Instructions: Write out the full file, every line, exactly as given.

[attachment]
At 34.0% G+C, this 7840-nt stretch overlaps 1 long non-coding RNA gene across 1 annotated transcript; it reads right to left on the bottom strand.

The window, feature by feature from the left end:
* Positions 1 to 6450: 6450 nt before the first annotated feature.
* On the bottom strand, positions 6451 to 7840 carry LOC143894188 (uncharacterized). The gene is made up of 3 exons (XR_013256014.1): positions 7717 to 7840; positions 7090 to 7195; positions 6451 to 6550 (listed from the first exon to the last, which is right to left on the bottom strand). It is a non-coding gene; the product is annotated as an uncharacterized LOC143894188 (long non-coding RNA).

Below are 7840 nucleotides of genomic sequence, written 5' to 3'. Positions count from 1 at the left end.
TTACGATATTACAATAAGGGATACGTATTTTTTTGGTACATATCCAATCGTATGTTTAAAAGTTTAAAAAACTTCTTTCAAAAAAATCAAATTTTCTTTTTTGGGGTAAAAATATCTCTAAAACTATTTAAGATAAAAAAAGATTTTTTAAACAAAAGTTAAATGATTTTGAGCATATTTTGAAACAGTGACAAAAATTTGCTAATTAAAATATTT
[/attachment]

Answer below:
At 34.0% G+C, this 7840-nt stretch overlaps 1 long non-coding RNA gene across 1 annotated transcript; it reads right to left on the bottom strand.

The window, feature by feature from the left end:
* Positions 1 to 6450: 6450 nt before the first annotated feature.
* On the bottom strand, positions 6451 to 7840 carry LOC143894188 (uncharacterized). The gene is made up of 3 exons (XR_013256014.1): positions 7717 to 7840; positions 7090 to 7195; positions 6451 to 6550 (listed from the first exon to the last, which is right to left on the bottom strand). It is a non-coding gene; the product is annotated as an uncharacterized LOC143894188 (long non-coding RNA).

Below are 7840 nucleotides of genomic sequence, written 5' to 3'. Positions count from 1 at the left end.
TTACGATATTACAATAAGGGATACGTATTTTTTTGGTACATATCCAATCGTATGTTTAAAAGTTTAAAAAACTTCTTTCAAAAAAATCAAATTTTCTTTTTTGGGGTAAAAATATCTCTAAAACTATTTAAGATAAAAAAAGATTTTTTAAACAAAAGTTAAATGATTTTGAGCATATTTTGAAACAGTGACAAAAATTTGCTAATTAAAATATTT